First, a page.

Recently we looked at the merits of chia, which hails from the high Andes region of South America, now Andrew Hamilton explains why another South American seed called kaniwa is definitely worthy of consideration.
Life for plants growing 14,000 feet up in the high Andes of equatorial South America is tough. Bombarded daily with levels of ultra-violet radiation that would fry the average Brit in three minutes flat, crops grown here also have to contend with frequent and prolonged drought. But there’s obviously something about this climate that produces nutritious grains and seeds. Many of us will be familiar with quinoa – a grain renowned for its healthy nutritional profile – and we recently saw how chia seeds from the same region provide unbelievably high levels of omega-3 fats and minerals such as zinc. Well, kaniwa is another that will spice up your diet and keep you healthy into the bargain. Kaniwa (pronounced ka-nyi-wa) is a species of the goosefoot plant and also goes by the more technical name of Chenopodium pallidicaule. The word kaniwa sounds a bit like quinoa, and it turns out that the two species are actually closely related (quinoa’s full name is Chenopodium quinoa).
Although quinoa is renowned as a healthy grain-like seed, kaniwa offers some distinct nutritional advantages over its more popular cousin. These include a higher nutrient density (on a gram-for-gram basis kaniwa provides more nutrients such as protein, antioxidants and iron than quinoa), has a quicker cooking time (thanks to a smaller seed size) and the fact (unlike quinoa) that it doesn’t need to be rinsed prior to cooking because it doesn’t contain any bitter-tasting saponins. Like quinoa, kaniwa is gluten free, making it a great source of carbohydrate for those who need to follow wheat/gluten-free diets, and it also shares the slightly sweet taste of quinoa. However, when kaniwa is cooked, it retains a somewhat crunchy texture – in contrast to the fluffy nature of quinoa. In terms of its nutritional content kaniwa is a good source of protein, providing good amounts of all the essential amino acids, along with high levels of fibre, iron and calcium. Kaniwa is also a great source of phenolic antioxidants – the sort that are particularly beneficial for heart health.
Cooking with kaniwa
Cooking kaniwa is very straightforward – simply add the kaniwa to a saucepan and add double the volume of water then simmer over low heat for 15-20 minutes. As mentioned, the absence of bitter-tasting saponins means that kaniwa does not need to be rinsed prior to cooking. For a slightly richer flavour, you can toast the kaniwa under the grill before cooking it.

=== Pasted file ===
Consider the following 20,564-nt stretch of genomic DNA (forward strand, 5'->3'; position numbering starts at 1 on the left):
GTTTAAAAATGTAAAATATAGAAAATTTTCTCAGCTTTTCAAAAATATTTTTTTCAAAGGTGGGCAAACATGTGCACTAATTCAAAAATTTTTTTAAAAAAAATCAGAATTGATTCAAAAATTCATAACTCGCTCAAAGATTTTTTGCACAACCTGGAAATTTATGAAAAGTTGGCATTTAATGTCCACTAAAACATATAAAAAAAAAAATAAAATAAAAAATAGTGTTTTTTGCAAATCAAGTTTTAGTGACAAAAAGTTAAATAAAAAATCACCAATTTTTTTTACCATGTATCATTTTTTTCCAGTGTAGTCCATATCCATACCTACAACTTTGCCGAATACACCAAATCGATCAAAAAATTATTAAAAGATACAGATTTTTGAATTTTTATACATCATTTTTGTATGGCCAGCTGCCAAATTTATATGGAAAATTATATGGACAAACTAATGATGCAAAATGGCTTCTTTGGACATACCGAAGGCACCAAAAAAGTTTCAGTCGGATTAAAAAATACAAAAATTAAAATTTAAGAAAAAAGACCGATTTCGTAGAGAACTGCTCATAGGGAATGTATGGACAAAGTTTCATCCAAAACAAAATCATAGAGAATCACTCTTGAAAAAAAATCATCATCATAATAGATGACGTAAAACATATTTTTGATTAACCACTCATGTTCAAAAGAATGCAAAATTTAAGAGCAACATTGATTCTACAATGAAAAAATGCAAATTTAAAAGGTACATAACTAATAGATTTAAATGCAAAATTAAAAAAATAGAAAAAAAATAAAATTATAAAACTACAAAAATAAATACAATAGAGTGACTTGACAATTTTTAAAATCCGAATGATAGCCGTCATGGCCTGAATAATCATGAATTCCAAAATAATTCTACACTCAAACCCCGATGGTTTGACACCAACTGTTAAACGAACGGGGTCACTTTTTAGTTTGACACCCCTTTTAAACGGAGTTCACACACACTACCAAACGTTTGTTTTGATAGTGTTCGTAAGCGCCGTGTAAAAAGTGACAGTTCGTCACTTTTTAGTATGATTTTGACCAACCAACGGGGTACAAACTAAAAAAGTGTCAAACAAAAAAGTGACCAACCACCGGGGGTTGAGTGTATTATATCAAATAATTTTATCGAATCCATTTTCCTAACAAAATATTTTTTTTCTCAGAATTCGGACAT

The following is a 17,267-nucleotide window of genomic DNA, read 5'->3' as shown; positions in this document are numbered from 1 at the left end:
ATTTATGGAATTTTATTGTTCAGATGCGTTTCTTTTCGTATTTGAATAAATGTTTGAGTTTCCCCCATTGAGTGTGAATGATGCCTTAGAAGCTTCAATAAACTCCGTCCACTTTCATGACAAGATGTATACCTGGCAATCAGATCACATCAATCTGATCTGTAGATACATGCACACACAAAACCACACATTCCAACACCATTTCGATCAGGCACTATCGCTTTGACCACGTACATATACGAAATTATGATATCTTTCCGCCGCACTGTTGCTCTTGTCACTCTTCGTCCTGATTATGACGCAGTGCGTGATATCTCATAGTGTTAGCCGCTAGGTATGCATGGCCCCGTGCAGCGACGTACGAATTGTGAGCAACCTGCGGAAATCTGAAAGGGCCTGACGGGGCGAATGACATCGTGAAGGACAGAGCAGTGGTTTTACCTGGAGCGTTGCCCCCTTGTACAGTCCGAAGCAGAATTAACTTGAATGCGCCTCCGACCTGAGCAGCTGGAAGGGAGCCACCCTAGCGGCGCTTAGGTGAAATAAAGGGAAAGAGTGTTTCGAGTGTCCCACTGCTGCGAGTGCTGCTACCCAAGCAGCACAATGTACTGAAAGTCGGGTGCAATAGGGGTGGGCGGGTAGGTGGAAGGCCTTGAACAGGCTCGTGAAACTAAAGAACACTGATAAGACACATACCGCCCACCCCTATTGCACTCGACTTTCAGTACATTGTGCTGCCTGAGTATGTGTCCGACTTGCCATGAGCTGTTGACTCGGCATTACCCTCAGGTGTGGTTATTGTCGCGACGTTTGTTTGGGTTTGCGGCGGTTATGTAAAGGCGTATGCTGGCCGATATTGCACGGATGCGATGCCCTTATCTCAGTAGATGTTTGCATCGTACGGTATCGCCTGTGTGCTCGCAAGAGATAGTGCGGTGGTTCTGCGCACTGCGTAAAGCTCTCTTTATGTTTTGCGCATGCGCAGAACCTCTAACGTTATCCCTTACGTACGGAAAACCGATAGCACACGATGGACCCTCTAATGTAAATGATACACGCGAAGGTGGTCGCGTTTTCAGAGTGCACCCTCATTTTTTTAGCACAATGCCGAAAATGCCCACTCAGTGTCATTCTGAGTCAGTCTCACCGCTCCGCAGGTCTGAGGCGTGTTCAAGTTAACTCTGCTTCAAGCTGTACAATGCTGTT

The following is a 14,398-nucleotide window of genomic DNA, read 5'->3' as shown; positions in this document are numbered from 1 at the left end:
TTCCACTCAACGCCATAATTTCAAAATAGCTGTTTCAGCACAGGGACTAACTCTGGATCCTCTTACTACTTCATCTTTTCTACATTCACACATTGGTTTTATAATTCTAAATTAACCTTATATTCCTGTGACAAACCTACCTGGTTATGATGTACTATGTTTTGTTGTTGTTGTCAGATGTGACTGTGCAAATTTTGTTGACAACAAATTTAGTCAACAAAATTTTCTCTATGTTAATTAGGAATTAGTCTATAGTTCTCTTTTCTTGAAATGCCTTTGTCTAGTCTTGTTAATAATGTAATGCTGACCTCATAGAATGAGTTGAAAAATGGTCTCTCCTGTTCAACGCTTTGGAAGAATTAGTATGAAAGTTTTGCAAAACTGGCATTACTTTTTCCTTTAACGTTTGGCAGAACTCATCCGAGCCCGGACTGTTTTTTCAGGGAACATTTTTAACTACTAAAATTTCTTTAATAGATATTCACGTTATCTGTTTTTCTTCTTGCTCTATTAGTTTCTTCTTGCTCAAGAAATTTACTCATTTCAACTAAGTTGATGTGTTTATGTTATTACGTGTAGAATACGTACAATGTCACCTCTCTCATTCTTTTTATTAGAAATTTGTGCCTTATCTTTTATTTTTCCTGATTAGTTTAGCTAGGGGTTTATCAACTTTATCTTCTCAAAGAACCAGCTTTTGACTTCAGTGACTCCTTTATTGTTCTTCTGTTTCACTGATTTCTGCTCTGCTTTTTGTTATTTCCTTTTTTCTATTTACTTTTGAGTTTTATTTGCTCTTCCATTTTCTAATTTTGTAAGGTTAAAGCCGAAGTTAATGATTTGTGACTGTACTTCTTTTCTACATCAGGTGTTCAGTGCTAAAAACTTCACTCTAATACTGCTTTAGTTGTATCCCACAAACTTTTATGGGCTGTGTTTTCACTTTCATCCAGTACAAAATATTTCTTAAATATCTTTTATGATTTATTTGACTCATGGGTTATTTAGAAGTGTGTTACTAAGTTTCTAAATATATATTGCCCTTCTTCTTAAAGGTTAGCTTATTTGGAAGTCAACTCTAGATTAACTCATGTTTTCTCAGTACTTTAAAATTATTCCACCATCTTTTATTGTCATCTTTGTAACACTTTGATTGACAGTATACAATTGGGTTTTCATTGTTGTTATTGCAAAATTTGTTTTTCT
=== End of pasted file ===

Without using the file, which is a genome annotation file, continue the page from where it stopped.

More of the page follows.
Kaniwa is very versatile indeed, and its slightly sweet flavour means that it can be used in place of oatmeal for breakfast – just simmer the seeds in milk, add some warming spices like cinnamon and nutmeg then add some honey or maple syrup and some crunchy toasted nuts and seeds for a delicious porridge alternative. If you don’t want the hassle of cooking breakfast, Kaniwa can also be used as a breakfast cereal substitute – serve it with fresh fruit and chopped nuts. It’s also a tasty accompaniment to savoury dishes. Kaniwa’s mildly nutty and slightly sweet flavour goes well with meats, and seafood, as well as vegetables, soups and casseroles. You can boost the protein content of soups and stews by simply adding kaniwa while they’re simmering on the stove. Simply add some in at the start of cooking, and make sure that there is enough broth or water in the saucepan to cook the kaniwa. If you prefer raw vegetables, kaniwa is the perfect salad base too thanks to its slightly crunchy, nutty qualities, which perfectly compliments freshly chopped vegetables.
Recipe idea: Coconut Kaniwa Salad
This is an easy-toprepare, delicious and super-healthy dish that will appeal to even the most hardened veggiephobe!
- 100g of kaniwa seeds
- 450mls of coconut milk
To prepare the coconut kaniwa, add the kaniwa seeds and coconut milk to a saucepan. Bring to a boil then let it simmer on medium heat for 15-20 minutes. While this is cooking, it’s time to prepare the salad veg.
- 2 parsnips
- 4 carrots
- 1/2 small red cabbage
- 1 cup lightly toasted walnuts
- 1 handful fresh rosemary leaves
Peel off the outer skin of the parsnips and carrots using a potato peeler then continue peeling to make tagliatelle-like veggie strands and add to a large bowl. Halve the cabbage head and shred one half very thinly using a sharp knife. Add the shredded cabbage to the bowl of shredded parsnips and carrots. Toast the walnuts until golden in a dry frying pan on medium heat and add along with the rosemary leaves and cooked coconut Kaniwa to the bowl.
- 1 clove garlic
- 2 tbsp of virgin olive oil
- 1 tbsp of honey or maple syrup
- Juice of 1 lime
- 1/2 tsp of salt
- 1/4 tsp of black pepper
- 1 tbsp of water
- 2 tbsp of tamari
Crush the clove of garlic and add to a small cup. Add all other dressing ingredients and whisk together with a fork. Pour dressing over the kaniwa and veggies and toss well. Serve and enjoy!
WORDS: Andrew Hamilton